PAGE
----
I arrived for the second time in Lavasa on a sunny October day. But none of the refulgence was visible as one drove closer to its once haloed main thoroughfare. The place looked disconsolate; its apartments overlooking the promenade were clearly empty. The absence of global brands that dominate India’s food and shop extravaganza in shopping malls are conspicuous by their absence.
There is a smorgasbord of local eateries and grocery stores that appear to be opportunistic investments to at least provide some sustenance to visiting tourists on a weekend picnic while garnering income for themselves. The latter pose before a charming lake taking selfies, that appears like a lonely witness to Lavasa’s capitulation to economic volatility and legal transgressions.
There are huge hotels that have shut down completely; I did not even see a security guard at the entrance. The Lavasa International Convention Centre looks like a hollow concrete structure, like an empty Wembley stadium, totally abandoned. Lavasa looks like a tragic manifestation of a failed venture, that for sure was not a quick-fix fly-by-night operation.
The impeccable execution of the mega-township is apparent in the well-manicured layouts of bungalow plots, substantial walking space, high-quality construction of public utilities and an authentic attempt to create a vibrant waterfront city. But there is no denying that Lavasa has now become a ghost town. At night, it must be terribly eerie to experience isolation among its many empty structures.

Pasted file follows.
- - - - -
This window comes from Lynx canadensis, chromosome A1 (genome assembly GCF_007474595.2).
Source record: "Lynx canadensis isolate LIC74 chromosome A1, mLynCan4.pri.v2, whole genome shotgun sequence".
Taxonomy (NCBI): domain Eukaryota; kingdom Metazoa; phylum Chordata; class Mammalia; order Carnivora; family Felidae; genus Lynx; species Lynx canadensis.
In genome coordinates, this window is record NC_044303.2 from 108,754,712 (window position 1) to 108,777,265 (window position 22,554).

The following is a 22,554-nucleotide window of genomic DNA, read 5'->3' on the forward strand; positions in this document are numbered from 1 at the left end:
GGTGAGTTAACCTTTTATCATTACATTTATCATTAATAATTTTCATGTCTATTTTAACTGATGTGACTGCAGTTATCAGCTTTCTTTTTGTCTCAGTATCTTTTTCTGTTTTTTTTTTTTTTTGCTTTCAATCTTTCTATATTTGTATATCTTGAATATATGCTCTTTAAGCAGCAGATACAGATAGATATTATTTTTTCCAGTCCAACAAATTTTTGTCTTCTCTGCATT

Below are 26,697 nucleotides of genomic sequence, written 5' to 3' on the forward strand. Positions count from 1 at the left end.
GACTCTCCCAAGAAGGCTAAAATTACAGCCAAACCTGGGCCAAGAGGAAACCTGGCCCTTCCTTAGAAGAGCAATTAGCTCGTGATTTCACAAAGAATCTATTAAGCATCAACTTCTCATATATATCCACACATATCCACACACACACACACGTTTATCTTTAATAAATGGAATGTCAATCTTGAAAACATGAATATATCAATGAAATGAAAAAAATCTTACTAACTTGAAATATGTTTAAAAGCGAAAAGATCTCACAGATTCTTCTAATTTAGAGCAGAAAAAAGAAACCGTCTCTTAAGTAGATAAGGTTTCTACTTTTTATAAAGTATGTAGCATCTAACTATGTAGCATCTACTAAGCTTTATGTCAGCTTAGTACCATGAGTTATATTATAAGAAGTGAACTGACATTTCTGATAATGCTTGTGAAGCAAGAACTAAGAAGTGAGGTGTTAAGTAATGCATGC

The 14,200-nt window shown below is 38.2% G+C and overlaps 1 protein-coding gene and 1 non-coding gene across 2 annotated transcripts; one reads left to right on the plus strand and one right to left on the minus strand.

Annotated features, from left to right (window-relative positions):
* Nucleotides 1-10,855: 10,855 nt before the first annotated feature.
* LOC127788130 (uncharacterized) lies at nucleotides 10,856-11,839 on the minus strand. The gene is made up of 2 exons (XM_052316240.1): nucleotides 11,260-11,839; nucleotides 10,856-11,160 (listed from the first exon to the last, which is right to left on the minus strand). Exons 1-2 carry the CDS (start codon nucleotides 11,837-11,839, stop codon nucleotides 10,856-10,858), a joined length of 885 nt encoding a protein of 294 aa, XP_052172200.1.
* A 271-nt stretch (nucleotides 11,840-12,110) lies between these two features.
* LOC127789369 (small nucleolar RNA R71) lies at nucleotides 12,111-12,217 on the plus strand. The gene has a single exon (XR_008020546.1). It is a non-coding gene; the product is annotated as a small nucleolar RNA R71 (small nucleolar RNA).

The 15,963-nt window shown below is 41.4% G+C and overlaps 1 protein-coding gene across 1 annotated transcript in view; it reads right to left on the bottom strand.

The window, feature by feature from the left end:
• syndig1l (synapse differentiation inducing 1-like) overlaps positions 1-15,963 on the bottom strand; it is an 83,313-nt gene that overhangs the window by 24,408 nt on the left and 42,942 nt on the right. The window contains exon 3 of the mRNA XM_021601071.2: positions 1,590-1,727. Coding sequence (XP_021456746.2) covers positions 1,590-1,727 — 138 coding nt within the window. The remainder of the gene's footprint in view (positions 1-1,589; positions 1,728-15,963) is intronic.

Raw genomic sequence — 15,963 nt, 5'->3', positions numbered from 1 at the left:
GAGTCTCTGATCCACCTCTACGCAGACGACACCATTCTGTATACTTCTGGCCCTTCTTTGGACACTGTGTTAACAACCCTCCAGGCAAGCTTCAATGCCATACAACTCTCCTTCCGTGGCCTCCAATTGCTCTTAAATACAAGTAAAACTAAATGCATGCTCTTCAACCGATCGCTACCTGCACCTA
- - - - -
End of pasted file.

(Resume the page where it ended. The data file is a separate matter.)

I met the front office manager at Ekaant, a compact hotel atop the hills, one of the few that is operational. He nostalgically remembers the good old days. “We used to have a full house on Saturday-Sundays, and even the weekdays experienced a 60 per cent occupancy.” A retired couple living in a senior citizen home nearby lament their broken dreams. “The heavenly silence of a rustic home is what we looked forward to when we came here. Now that has become an ominous deathly nightmare.”
Grounded hill town
As we return to Pune, I understood that the entire Lavasa mess could be summarised in one reductionist question: Why did Lavasa start such a massive dream-town without the elementary due diligence of getting environmental clearance or ensuring full compliance with prevailing established laws? Did it nonchalantly bulldoze its way under the calculated hubris of political patronage? Why did the state/Central government allow the project to start at all, given the fact that it has resulted in massive dislocation of tribal land, and pushed landowners into financial ruin, besides destroying hard-earned savings of investors?
Air India has been sold to the Tatas. It will fly again. The fate of Lavasa (the matter is before NCLT) will be watched with prodigious interest. In the meantime, it will go down as a case-study on India’s innumerable bankruptcies that once made for gossamer dreams. A mountainous NPA. For now, the hill town is grounded. But even that is slipping fast underneath. As did the contretemps of Rajiv Gandhi’s government, from where it once appeared unshakeable.
The author is former spokesperson of the Congress party